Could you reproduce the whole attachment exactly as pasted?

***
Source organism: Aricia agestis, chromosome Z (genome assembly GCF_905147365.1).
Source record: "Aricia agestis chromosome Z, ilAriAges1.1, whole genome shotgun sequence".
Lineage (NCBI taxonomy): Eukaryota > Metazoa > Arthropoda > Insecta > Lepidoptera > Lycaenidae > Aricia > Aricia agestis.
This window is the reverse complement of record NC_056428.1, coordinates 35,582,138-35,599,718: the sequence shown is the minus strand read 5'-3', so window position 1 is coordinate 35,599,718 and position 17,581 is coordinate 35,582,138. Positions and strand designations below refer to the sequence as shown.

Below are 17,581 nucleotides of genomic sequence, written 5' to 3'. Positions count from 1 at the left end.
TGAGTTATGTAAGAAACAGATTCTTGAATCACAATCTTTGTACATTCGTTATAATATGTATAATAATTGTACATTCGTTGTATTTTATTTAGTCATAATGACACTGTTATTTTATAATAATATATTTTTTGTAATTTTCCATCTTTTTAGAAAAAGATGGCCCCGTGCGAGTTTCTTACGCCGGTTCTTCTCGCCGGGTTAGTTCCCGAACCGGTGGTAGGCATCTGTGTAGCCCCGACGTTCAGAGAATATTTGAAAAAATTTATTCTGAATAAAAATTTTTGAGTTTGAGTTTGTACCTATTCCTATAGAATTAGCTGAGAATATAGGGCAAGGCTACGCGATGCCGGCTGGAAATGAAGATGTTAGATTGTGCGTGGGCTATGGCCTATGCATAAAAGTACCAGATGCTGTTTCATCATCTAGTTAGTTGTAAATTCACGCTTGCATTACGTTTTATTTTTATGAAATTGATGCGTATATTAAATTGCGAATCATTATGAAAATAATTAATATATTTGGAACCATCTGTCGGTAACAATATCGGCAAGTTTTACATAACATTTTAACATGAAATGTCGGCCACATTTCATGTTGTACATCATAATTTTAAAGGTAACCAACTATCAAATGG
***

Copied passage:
Source organism: Aricia agestis, chromosome Z (genome assembly GCF_905147365.1).
Source record: "Aricia agestis chromosome Z, ilAriAges1.1, whole genome shotgun sequence".
Lineage (NCBI taxonomy): Eukaryota > Metazoa > Arthropoda > Insecta > Lepidoptera > Lycaenidae > Aricia > Aricia agestis.
This window is the reverse complement of record NC_056428.1, coordinates 35,582,138-35,599,718: the sequence shown is the minus strand read 5'-3', so window position 1 is coordinate 35,599,718 and position 17,581 is coordinate 35,582,138. Positions and strand designations below refer to the sequence as shown.

Below are 17,581 nucleotides of genomic sequence, written 5' to 3'. Positions count from 1 at the left end.
TGAGTTATGTAAGAAACAGATTCTTGAATCACAATCTTTGTACATTCGTTATAATATGTATAATAATTGTACATTCGTTGTATTTTATTTAGTCATAATGACACTGTTATTTTATAATAATATATTTTTTGTAATTTTCCATCTTTTTAGAAAAAGATGGCCCCGTGCGAGTTTCTTACGCCGGTTCTTCTCGCCGGGTTAGTTCCCGAACCGGTGGTAGGCATCTGTGTAGCCCCGACGTTCAGAGAATATTTGAAAAAATTTATTCTGAATAAAAATTTTTGAGTTTGAGTTTGTACCTATTCCTATAGAATTAGCTGAGAATATAGGGCAAGGCTACGCGATGCCGGCTGGAAATGAAGATGTTAGATTGTGCGTGGGCTATGGCCTATGCATAAAAGTACCAGATGCTGTTTCATCATCTAGTTAGTTGTAAATTCACGCTTGCATTACGTTTTATTTTTATGAAATTGATGCGTATATTAAATTGCGAATCATTATGAAAATAATTAATATATTTGGAACCATCTGTCGGTAACAATATCGGCAAGTTTTACATAACATTTTAACATGAAATGTCGGCCACATTTCATGTTGTACATCATAATTTTAAAGGTAACCAACTATCAAATGG